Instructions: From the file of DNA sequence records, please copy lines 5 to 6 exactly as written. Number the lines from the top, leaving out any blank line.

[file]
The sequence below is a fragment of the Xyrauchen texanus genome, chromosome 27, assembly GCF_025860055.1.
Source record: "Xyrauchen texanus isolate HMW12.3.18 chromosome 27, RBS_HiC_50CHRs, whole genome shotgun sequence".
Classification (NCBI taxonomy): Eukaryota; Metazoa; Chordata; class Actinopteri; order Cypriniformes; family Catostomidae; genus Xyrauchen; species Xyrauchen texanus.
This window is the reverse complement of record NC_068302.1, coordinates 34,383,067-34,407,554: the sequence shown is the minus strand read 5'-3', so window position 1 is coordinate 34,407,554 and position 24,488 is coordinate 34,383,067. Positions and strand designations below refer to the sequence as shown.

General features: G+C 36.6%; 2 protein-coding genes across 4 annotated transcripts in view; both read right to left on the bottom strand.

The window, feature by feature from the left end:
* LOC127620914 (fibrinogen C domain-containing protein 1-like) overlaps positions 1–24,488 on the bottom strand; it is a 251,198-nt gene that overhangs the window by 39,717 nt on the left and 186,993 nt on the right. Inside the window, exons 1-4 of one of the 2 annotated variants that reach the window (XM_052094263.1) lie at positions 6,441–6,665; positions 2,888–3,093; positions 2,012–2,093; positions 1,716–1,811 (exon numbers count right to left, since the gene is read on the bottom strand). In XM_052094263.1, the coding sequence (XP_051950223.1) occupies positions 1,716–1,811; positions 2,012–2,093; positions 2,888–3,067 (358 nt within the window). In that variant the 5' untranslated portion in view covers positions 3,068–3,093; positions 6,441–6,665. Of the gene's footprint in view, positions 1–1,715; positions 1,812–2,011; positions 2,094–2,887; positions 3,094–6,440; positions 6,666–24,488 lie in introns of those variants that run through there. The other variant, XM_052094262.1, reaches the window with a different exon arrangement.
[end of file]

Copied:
General features: G+C 36.6%; 2 protein-coding genes across 4 annotated transcripts in view; both read right to left on the bottom strand.

The window, feature by feature from the left end: